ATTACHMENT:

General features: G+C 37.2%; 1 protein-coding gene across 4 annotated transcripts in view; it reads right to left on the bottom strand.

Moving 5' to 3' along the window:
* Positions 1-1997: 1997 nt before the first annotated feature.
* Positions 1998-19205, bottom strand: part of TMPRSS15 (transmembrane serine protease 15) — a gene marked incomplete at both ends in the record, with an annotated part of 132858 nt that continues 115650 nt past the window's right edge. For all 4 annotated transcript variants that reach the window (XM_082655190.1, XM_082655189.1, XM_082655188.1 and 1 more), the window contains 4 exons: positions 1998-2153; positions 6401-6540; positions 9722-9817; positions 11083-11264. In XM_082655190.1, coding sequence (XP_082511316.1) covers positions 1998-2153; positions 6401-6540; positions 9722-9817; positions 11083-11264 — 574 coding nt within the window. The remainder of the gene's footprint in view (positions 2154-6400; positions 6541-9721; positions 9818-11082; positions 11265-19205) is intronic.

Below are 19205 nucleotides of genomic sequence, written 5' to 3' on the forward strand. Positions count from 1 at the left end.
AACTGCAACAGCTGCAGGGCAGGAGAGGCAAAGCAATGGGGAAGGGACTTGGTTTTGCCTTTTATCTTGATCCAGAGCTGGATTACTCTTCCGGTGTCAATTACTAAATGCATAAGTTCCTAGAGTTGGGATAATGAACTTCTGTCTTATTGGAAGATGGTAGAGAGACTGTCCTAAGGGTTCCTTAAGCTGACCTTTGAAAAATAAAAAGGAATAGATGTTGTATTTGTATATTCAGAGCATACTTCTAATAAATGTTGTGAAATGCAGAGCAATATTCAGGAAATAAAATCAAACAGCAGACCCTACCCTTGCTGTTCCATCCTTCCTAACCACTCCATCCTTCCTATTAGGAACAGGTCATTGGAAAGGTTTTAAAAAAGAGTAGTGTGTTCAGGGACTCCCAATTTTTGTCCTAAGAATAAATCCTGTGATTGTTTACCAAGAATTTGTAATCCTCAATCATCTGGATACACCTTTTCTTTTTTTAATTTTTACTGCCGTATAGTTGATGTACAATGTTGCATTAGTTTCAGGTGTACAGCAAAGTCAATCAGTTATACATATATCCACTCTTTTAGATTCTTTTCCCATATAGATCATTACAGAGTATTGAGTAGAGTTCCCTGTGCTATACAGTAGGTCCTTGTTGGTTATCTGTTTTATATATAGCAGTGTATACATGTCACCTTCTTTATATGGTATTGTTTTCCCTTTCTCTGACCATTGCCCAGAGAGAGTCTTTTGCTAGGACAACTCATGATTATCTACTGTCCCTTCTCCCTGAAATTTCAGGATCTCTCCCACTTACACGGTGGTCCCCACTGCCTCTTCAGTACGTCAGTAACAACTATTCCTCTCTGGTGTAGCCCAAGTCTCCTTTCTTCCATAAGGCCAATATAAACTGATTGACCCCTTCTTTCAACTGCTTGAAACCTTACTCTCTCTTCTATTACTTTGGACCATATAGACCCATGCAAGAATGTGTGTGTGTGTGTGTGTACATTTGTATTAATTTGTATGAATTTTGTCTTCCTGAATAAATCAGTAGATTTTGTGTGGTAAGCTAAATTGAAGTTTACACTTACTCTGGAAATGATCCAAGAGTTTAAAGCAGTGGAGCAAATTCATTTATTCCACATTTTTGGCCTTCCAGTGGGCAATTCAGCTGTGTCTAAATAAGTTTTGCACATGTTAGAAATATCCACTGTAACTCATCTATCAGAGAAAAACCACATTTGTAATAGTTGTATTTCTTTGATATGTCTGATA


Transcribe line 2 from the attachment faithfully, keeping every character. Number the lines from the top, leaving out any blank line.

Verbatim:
Moving 5' to 3' along the window: